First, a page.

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Other names (AKA)

Split hand nystagmus syndrome; Karsch-Neugebauer syndrome; KNS

Categories

Congenital and Genetic Diseases; Musculoskeletal Diseases

Summary

Split hand split foot nystagmus is a rare congenital syndrome characterized by split hand and split foot deformity and eye abnormalities, especially nystagmus. It is thought to have an autosomal dominant mode of inheritance. Currently, the underlying genetic defect has not been identified. The outlook for children with this condition is good.[1]

Symptoms

People with this condition are born with split hands and feet. Split hands and split foot refers to a developmental malformation consisting of missing digits (fingers and/or toes), a deep median cleft (cleft down the center of the hand or foot), and fusion of remaining digits.[2] People with this syndrome also have rapid involuntary movements of the eyes, called nystagmus.[3] Abnormalities of the teeth can occur rarely.[4]

This table lists symptoms that people with this disease may have. For most diseases, symptoms will vary from person to person. People with the same disease may not have all the symptoms listed. This information comes from a database called the Human Phenotype Ontology (HPO) . The HPO collects information on symptoms that have been described in medical resources. The HPO is updated regularly. Use the HPO ID to access more in-depth information about a symptom.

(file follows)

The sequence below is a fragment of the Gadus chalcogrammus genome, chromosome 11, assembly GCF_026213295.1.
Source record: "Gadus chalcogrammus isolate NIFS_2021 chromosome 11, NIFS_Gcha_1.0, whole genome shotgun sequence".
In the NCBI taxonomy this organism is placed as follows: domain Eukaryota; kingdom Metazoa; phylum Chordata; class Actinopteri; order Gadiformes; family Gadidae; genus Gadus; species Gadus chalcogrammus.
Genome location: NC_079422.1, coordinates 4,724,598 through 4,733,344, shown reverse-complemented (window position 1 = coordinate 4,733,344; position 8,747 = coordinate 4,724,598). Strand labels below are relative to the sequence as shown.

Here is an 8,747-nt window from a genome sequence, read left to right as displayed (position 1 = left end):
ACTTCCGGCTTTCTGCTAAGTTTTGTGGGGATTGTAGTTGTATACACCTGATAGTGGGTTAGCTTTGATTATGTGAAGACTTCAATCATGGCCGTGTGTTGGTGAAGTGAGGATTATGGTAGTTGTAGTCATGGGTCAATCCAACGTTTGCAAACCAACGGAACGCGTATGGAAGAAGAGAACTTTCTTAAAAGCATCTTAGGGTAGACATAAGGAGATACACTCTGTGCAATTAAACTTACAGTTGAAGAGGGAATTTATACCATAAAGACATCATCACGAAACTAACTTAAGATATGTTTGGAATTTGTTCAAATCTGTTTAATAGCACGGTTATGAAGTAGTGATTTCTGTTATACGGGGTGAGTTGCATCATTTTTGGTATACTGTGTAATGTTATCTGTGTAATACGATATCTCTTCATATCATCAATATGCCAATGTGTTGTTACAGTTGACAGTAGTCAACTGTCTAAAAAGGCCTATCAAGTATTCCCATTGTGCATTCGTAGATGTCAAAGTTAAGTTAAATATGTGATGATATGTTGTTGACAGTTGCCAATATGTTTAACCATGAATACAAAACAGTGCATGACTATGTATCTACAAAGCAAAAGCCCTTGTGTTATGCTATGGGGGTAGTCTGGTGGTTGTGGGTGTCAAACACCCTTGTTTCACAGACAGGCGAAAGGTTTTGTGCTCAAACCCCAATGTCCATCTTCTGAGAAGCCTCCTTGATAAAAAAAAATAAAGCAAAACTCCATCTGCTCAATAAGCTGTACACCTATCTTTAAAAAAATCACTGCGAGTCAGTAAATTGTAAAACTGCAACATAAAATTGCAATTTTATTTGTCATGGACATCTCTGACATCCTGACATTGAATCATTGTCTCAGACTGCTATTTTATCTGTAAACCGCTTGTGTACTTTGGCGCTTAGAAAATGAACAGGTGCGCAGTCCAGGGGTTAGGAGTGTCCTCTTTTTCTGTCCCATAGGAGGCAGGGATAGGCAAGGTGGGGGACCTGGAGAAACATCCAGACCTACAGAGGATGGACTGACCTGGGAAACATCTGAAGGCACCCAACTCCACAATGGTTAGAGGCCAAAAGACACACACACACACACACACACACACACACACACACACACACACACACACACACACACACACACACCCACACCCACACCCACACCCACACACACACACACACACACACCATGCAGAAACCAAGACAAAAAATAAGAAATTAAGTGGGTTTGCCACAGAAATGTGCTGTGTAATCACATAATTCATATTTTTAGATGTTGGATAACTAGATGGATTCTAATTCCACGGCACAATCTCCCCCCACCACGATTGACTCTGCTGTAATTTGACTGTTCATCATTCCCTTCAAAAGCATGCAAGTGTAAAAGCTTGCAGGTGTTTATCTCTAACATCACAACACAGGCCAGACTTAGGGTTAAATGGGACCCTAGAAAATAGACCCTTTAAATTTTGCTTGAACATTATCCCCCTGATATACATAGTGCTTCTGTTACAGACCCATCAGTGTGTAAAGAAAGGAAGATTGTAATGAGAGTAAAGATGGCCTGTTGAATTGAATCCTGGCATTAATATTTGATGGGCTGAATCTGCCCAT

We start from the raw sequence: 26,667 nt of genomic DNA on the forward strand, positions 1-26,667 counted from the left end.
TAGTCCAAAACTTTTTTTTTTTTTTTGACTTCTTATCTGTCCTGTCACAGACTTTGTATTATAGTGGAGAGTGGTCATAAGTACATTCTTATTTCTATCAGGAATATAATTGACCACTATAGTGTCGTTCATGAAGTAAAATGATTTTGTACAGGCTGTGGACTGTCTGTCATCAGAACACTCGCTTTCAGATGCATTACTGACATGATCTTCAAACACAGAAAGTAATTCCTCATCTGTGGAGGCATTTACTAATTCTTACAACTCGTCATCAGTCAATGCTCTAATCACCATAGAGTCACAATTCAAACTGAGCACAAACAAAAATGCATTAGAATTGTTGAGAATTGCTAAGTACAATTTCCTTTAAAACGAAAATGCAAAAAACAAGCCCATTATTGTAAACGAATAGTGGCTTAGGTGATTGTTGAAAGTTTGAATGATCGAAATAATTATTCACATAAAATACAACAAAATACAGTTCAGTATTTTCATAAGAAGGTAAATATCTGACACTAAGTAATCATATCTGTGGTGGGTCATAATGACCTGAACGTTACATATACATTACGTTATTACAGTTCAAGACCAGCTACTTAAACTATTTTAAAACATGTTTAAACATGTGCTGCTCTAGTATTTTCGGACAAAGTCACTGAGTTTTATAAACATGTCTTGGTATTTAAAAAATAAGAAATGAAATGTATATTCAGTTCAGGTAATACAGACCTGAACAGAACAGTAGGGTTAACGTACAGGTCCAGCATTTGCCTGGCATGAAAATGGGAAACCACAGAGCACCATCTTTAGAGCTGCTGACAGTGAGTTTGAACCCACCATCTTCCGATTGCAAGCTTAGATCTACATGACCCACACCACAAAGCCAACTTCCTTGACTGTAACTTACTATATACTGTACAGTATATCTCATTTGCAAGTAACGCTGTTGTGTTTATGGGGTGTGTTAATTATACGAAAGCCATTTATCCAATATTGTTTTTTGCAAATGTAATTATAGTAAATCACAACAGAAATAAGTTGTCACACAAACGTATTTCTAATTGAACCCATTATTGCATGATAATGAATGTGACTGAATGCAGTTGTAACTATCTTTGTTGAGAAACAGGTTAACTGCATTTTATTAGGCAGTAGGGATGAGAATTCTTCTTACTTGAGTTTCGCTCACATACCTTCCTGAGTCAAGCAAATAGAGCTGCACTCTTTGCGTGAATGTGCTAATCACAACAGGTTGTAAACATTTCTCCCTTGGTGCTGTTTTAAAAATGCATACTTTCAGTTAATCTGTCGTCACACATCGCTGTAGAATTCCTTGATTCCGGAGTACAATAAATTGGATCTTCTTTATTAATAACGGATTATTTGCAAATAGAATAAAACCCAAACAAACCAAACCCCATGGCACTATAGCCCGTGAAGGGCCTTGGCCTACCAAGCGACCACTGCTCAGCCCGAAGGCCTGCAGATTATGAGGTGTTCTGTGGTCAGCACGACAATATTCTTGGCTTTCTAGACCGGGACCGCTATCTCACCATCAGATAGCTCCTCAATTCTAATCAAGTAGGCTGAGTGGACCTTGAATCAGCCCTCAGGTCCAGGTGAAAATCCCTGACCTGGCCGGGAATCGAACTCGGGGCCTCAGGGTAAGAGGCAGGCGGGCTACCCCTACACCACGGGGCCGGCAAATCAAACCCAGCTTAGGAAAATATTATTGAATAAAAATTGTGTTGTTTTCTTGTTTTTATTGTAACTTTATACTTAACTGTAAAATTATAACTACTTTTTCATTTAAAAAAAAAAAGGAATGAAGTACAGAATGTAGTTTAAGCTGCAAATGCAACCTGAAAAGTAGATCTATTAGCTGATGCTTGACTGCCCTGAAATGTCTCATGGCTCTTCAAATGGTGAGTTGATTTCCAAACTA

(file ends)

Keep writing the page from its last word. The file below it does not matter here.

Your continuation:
Medical Terms Other Names
Learn More:
HPO ID
Percent of people who have these symptoms is not available through HPO
Autosomal dominant inheritance
0000006
Cataract
Clouding of the lens of the eye
Cloudy lens

[ more ]

0000518
Congenital nystagmus
0006934
Hand monodactyly
0004058
Nystagmus
Involuntary, rapid, rhythmic eye movements
0000639
Retinopathy
Noninflammatory retina disease
0000488
Split foot
Lobster-claw foot deformity
Split-foot

[ more ]

0001839
Split hand
Claw hand
Claw hand deformities
Claw hands
Claw-hand deformities
Split-hand

[ more ]

0001171